From the Executive Summary (page 3/6 of the PDF) of the document:
…the Internet is in some danger of splintering or breaking up into loosely coupled islands of connectivity. A number of potentially troubling trends driven by technological developments, government policies and commercial practices have been rippling across the Internet’s layers….
The growth of these concerns does not indicate a pending cataclysm. The Internet remains stable and generally open and secure in its foundations, and it is morphing and incorporating new capabilities that open up extraordinary new horizons, from the Internet of Things and services to the spread of block chain technology and beyond. … But there are challenges accumulating which, if left unattended, could chip away to varying degrees at the Internet’s enormous capacity to facilitate human progress. We need to take stock of these….
The purpose of this document is to contribute to the emergence of a common baseline understanding of Internet fragmentation. It maps the landscape of some of the key trends and practices that have been variously described as constituting Internet fragmentation and highlights 28 examples.
I’ve raved and raved about the Bloomberg Law Reports (only because our faculty keep telling me how good they are). I’m pleased to see a new subject enter the arena: Bloomberg Law Reports: Class Actions. Vol. 1, no. 1 is dated September 2008.
The “Featured Article” is “Class Actions in Canada,” by Sean P. Wajert.
For those of you interested in class actions worldwide, we have a new resource here at Stanford, the Global Class Actions Exchange (which also has a paper about Canadian class actions — as well as papers covering many other countries).
Legal Education Digest (v.16 #2 pp. 46-49), published a condensed version of the following article by Daniel Bradlow and Jay Finkelstein: “Training Law Students to be International Transactional Lawyers – Using an Extended Simulation to Educate Law Students About Business Transactions.” This article describes an international business transactions course jointly taught by Amercian University Washington Colleg eof Law and Dundee University’s Centre for Energy, Mineral, and Petroleum Law and Policy. One class represents the buyer, a U.S. drug company and the other class represents the seller, a state-owned agricultural cooperative in an African country.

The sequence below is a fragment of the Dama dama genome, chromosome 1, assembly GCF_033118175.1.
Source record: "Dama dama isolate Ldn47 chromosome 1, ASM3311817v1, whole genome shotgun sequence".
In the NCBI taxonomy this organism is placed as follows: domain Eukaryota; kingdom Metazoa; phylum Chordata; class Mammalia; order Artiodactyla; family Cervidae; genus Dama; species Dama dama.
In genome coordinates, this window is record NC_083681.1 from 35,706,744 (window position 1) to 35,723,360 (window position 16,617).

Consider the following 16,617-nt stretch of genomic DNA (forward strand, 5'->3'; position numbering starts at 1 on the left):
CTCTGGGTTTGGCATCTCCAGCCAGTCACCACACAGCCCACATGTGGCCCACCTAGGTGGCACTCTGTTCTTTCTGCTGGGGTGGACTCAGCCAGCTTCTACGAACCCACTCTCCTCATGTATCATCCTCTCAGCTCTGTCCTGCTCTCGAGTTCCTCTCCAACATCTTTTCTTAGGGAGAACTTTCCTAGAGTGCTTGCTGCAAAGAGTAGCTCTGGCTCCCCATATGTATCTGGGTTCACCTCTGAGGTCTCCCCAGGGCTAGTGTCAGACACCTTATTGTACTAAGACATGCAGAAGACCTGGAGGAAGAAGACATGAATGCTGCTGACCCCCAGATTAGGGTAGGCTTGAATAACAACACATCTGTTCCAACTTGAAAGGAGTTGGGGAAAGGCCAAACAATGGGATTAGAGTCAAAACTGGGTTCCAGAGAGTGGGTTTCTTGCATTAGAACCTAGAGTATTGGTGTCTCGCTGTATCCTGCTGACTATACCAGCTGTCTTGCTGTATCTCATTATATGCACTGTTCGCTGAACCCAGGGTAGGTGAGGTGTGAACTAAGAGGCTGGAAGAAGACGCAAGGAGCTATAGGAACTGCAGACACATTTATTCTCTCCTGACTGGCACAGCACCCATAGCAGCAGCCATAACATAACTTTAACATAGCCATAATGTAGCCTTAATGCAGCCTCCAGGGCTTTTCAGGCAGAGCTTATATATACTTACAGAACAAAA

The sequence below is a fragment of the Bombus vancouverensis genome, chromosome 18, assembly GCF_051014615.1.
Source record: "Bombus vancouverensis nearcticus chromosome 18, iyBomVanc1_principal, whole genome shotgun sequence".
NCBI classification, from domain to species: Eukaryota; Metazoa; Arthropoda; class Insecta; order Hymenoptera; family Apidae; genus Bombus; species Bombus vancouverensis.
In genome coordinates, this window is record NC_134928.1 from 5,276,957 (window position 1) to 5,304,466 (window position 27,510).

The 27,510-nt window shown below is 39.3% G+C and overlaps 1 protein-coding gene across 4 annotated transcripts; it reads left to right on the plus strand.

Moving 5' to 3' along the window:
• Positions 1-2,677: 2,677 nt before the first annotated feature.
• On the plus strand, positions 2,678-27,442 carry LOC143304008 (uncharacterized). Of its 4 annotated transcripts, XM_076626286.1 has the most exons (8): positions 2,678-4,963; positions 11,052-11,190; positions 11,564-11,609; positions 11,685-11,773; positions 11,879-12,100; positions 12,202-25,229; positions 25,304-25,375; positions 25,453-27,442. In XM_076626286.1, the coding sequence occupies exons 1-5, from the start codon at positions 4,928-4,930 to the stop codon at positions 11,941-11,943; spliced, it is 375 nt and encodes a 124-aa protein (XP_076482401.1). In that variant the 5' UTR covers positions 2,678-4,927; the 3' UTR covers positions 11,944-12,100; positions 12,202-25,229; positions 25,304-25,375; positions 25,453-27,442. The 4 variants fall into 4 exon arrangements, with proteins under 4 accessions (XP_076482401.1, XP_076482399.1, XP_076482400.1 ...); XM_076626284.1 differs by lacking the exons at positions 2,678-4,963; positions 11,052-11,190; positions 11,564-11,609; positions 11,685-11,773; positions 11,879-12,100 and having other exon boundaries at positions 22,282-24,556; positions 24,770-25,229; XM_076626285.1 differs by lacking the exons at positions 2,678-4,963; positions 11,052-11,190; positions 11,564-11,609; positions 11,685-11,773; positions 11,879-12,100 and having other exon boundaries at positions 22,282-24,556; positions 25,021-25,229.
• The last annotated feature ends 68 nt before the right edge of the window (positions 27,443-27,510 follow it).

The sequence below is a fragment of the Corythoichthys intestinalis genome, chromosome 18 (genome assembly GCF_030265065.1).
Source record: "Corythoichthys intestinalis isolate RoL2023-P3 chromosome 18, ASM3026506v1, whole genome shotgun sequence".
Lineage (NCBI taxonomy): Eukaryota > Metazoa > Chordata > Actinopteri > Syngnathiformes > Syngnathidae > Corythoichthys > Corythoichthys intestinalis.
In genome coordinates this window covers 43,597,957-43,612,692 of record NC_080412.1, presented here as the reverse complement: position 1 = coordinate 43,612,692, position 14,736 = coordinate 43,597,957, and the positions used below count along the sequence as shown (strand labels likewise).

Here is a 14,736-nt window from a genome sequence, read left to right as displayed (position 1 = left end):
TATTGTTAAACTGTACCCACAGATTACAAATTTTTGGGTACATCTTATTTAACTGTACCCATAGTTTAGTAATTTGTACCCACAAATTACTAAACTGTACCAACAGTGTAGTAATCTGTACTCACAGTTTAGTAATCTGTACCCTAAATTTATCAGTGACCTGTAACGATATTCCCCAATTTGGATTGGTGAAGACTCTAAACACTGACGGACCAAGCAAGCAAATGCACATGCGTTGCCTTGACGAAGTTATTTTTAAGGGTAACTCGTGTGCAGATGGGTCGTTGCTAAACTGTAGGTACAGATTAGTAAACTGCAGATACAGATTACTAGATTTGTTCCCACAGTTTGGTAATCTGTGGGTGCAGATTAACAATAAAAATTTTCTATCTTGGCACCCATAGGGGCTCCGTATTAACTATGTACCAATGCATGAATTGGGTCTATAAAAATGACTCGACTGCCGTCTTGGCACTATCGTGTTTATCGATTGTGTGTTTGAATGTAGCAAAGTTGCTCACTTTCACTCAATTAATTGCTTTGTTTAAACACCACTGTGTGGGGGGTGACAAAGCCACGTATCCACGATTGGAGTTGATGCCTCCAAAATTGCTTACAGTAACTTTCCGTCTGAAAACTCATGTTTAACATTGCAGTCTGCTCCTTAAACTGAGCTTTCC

The article describes an innovative approach to educating law students about the legal issues and the role of lawyers in negotiating international business transactions. It is based on our experiences in developing and teaching a course that is built around a semester-long simulation exercise and taught in counterpart classes at two law schools. The students in these classes represent the opposing parties and negotiate a cross-border business transaction involving a joint venture agreement, a licensing agreement and a long-term supply contract. The students, who attend either the American University Washington College of Law or the Centre for Energy Mineral and Petroleum Law and Policy at the Dundee University in Scotland, utilize written communications, video-conferencing and teleconferencing in their negotiations. In the paper we discuss the value the course adds to the education of our students, the challenges and pleasures of teaching the course, the response of students to the innovative approach to teaching, and ways in which the course could be adapted and enriched.
JAMES R. MAXEINER, University of Baltimore School of Law
This address has three principal points: (1) An overview of how we are going about internationalizing the law school curriculum today in the United States; (2) Whether we are making as much progress as we should and how learning from others is central to sustaining our progress such as it is; and (3) What some of the obstacles to such learning are.
Source: LSN Comparative Law Vol. 8 No. 94, 09/03/2008